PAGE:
A tempting role
Heather Pattengale (pictured) is the producer and plays Eve in ‘The Diary of Adam and Eve,’ Alberta’s Rosebud Theatre’s latest production October 6-8. The show is an adaptation by Mark Bucci of Mark Twain’s humorous tale and “follows Adam and Eve as they encounter the ups and downs of being the world’s first couple living together in paradise,” explains Pattengale. This part is the culmination of Pattengale’s time as a student at Rosebud School of the Arts. Pattengale’s husband, Paul Zacharias, composed an original score for the show.
Suspected of unorthodox behaviour
Archbishop Seraphim Storheim, who leads the Archdiocese of Canada in the Orthodox Church in America, has taken a three-month leave of absence, effective October 1. According to the October 5 Globe and Mail, Storheim is being investigated in relation to allegations of sexual abuse involving two boys under the age of 12 more than 20 years ago. At that time, Storheim was rector of a church in Winnipeg.
Chris is a blue CHP candidate
Chris Kempling has been nominated to run as the Christian Heritage Party candidate in the British Columbia riding of Kamloops Thompson Cariboo in the next federal election. Kempling was a school teacher and counsellor who was suspended by the British Columbia College of Teachers and disciplined by the Quesnel School District for expressing opinions critical of homosexuality in letters to a local newspaper. Kempling currently works as a marriage and family counsellor in private practice.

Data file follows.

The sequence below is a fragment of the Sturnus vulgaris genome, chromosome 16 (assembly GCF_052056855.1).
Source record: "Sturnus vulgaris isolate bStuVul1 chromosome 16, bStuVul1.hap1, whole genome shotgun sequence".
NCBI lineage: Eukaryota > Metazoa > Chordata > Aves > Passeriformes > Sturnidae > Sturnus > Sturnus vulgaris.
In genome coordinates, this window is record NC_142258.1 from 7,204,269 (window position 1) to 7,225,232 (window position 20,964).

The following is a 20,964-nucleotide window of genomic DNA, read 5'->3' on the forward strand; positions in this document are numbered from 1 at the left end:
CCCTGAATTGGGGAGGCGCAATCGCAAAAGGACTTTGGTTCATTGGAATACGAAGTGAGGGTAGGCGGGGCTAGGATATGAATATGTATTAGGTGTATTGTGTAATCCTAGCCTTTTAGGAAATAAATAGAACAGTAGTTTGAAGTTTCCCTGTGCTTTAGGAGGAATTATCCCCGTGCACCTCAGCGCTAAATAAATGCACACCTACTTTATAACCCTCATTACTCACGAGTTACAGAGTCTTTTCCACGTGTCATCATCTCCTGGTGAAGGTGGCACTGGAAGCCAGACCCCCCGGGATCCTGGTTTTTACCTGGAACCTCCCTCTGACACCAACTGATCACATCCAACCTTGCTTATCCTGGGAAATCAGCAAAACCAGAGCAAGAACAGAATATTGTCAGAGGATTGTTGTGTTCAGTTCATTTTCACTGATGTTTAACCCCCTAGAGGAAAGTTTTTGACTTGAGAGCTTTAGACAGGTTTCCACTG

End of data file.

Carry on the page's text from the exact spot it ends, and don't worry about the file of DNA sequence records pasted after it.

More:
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Toronto’s Tyndale University College and Seminary has seen a 10.7 percent increase in the number of students attending the school this fall. Since 2007, enrollment in the BA in Business Administration program has grown by 50 percent, and enrollment and the BA in Psychology program has grown by 35 percent, while the certificate and graduate diploma programs grew by 22 percent and the BA in Religious Studies program grew by 27 percent. Tyndale has also launched three new programs in the last two years: a Doctor of Ministry, a Bachelor of Education and a BA in Linguistics.
Religious Freedom discussed
Redeemer University College in Ancaster, Ontario, and the Christian think tank Cardus are hosting a one-day conference called ‘Liberty or Liability? The Future of Institutional Religious Freedom’ October 27. Keynote speakers include Stanley Carlson-Thies (president of the Institutional Religious Freedom Alliance), Don Hutchinson (of the Centre for Faith and Public Life) and Kevin Boonstra (editor of LexView).
If you’re pro-life, you need a lawyer
The Evangelical Fellowship of Canada’s (EFC) Back-to-School Blitz continues with the release of ‘Pro-Life Clubs and the Law,’ offered by the EFC’s Centre for Faith and Public Life. This is a guide providing information for students and their legal counsel on the law and legal principles involved in challenges to pro-life campus clubs.
Campus atheists unite
The Secular Student Alliance is an umbrella for non-religious, agnostic and atheist students in the United States in order to “promote the ideals of scientific rationality,